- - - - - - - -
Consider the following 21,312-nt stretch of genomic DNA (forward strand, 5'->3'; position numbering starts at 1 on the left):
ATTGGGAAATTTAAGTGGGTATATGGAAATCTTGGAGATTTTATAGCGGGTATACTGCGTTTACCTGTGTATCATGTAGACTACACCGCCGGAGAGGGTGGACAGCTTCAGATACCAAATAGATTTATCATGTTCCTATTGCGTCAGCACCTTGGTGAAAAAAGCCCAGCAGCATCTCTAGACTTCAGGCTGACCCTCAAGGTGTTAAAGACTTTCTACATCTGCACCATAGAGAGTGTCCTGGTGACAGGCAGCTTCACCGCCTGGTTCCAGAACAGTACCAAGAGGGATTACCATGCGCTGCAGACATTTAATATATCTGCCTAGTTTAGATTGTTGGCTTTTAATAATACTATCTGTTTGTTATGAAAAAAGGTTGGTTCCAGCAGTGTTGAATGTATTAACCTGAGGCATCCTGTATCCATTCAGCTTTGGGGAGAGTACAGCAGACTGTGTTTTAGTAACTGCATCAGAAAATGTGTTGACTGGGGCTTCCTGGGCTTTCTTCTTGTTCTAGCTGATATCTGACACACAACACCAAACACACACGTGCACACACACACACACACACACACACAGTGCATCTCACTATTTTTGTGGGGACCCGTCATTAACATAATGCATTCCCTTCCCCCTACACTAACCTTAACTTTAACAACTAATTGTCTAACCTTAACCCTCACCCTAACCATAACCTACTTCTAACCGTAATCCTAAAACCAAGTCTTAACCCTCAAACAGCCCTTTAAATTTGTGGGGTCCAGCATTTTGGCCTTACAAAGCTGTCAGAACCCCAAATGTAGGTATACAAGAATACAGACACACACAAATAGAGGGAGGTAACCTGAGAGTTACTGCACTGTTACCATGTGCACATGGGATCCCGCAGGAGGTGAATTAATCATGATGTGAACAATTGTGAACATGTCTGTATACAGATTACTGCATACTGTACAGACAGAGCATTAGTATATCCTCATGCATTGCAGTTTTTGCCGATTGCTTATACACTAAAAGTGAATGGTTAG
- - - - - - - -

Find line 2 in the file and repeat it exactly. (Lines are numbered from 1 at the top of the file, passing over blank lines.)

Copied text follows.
ATTGGGAAATTTAAGTGGGTATATGGAAATCTTGGAGATTTTATAGCGGGTATACTGCGTTTACCTGTGTATCATGTAGACTACACCGCCGGAGAGGGTGGACAGCTTCAGATACCAAATAGATTTATCATGTTCCTATTGCGTCAGCACCTTGGTGAAAAAAGCCCAGCAGCATCTCTAGACTTCAGGCTGACCCTCAAGGTGTTAAAGACTTTCTACATCTGCACCATAGAGAGTGTCCTGGTGACAGGCAGCTTCACCGCCTGGTTCCAGAACAGTACCAAGAGGGATTACCATGCGCTGCAGACATTTAATATATCTGCCTAGTTTAGATTGTTGGCTTTTAATAATACTATCTGTTTGTTATGAAAAAAGGTTGGTTCCAGCAGTGTTGAATGTATTAACCTGAGGCATCCTGTATCCATTCAGCTTTGGGGAGAGTACAGCAGACTGTGTTTTAGTAACTGCATCAGAAAATGTGTTGACTGGGGCTTCCTGGGCTTTCTTCTTGTTCTAGCTGATATCTGACACACAACACCAAACACACACGTGCACACACACACACACACACACACACAGTGCATCTCACTATTTTTGTGGGGACCCGTCATTAACATAATGCATTCCCTTCCCCCTACACTAACCTTAACTTTAACAACTAATTGTCTAACCTTAACCCTCACCCTAACCATAACCTACTTCTAACCGTAATCCTAAAACCAAGTCTTAACCCTCAAACAGCCCTTTAAATTTGTGGGGTCCAGCATTTTGGCCTTACAAAGCTGTCAGAACCCCAAATGTAGGTATACAAGAATACAGACACACACAAATAGAGGGAGGTAACCTGAGAGTTACTGCACTGTTACCATGTGCACATGGGATCCCGCAGGAGGTGAATTAATCATGATGTGAACAATTGTGAACATGTCTGTATACAGATTACTGCATACTGTACAGACAGAGCATTAGTATATCCTCATGCATTGCAGTTTTTGCCGATTGCTTATACACTAAAAGTGAATGGTTAG